A group of Amazon executives were recently seen paying second round visits to some of the big cities on its shortlist of 20 possible locations for the much-hyped HQ2. The trips fueled speculation that the e-commerce giant is leaning toward an established, urban location for its $5 billion dollar project, rather than a clean-slate, suburban area like recent analyses have suggested.
According to a report by the Wall Street Journal released on Friday citing people familiar with the situation, Amazon has made return visits New York City, Newark, N.J. and Chicago over the past few months to evaluate HQ2 possibilities. The company also followed up with Miami and Washington D.C. to discuss the matter, while smaller cities, like Raleigh, N.C., haven’t heard from Amazon for months.
The Journal‘s report echoed a top urban planning expert’s prediction earlier this week about Amazon‘s final choice.
Richard Florida, Director of Cities at the University of Toronto and a leading scholar in urban planning, told tech news site GeekWire on Monday that Washington, D.C. has the best chances of landing the HQ2 deal.
“I think D.C. is the front-runner,” said Florida, who has been closely tracking Amazon’s HQ2 search since the project was announced in September 2017. “I still don’t think it’s going to go to a suburb. I think it will go to a place like the Anacostia waterfront. It’ll go to a really interesting urban area served by transit.”
The primary basis of Florida’s prediction was HQ2’s high demand for tech talent.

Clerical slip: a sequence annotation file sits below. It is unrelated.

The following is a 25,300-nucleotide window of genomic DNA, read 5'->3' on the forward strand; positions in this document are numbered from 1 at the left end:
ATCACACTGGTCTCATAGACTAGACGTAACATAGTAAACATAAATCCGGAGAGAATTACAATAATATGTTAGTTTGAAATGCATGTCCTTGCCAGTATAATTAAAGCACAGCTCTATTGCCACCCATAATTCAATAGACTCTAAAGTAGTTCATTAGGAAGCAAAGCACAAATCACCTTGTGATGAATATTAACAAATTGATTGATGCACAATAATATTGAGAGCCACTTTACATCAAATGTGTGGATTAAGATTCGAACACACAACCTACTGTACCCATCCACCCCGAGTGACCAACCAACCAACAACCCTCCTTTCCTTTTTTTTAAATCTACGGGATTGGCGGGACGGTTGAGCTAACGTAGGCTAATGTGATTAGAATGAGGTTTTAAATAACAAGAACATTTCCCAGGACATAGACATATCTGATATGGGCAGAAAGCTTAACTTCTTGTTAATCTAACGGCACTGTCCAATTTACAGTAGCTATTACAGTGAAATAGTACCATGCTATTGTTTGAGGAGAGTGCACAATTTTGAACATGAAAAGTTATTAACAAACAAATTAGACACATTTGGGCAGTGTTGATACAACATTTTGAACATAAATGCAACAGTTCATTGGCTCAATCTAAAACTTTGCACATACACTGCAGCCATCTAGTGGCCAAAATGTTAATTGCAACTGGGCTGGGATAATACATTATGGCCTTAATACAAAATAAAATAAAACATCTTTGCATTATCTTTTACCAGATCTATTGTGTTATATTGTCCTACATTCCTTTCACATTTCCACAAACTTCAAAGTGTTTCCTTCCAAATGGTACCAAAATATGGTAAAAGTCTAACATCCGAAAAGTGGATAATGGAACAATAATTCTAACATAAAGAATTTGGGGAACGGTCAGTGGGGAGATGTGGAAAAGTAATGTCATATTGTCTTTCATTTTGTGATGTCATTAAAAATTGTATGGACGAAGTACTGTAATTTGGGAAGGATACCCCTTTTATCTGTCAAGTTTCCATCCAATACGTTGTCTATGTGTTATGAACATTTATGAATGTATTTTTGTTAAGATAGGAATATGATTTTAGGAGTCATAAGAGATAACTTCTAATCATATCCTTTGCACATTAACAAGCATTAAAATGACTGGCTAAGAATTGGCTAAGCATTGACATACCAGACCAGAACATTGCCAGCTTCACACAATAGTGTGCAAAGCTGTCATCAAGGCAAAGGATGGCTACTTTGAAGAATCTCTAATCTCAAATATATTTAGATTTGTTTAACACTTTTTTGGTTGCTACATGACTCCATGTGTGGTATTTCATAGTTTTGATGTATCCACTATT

Amazon’s second headquarters are expected to create over 50,000 jobs, most of which will be for highly skilled positions. In its request for proposal (RFP) last year, Amazon listed “a strong potential to attract strong tech talent” among the top three criteria for the final HQ2 location.
The other two criteria are: proximity to a metropolitan area with a population greater than one million and opportunities for new real estate development (as the HQ2 will require massive spaces and new construction).
Proponents for suburban locations have argued that Amazon would benefit from building new office buildings from scratch rather than looking for existing spaces in dense cities—or so say those pulling for Oatlands, Va., to be the winner. Whereas those in Florida’s camp believe that a city center would better fit Amazon’s DNA, as shown in its current headquarters: downtown Seattle.
“We could have built a suburban campus. [But] I think it would have been the wrong decision,” said Amazon CEO Jeff Bezos at a 2014 shareholders meeting of their Seattle base. Amazon recruits, he said, “appreciate the energy and dynamism of an urban environment.”
Bezos has confirmed he will reveal the final decision by the end of this year.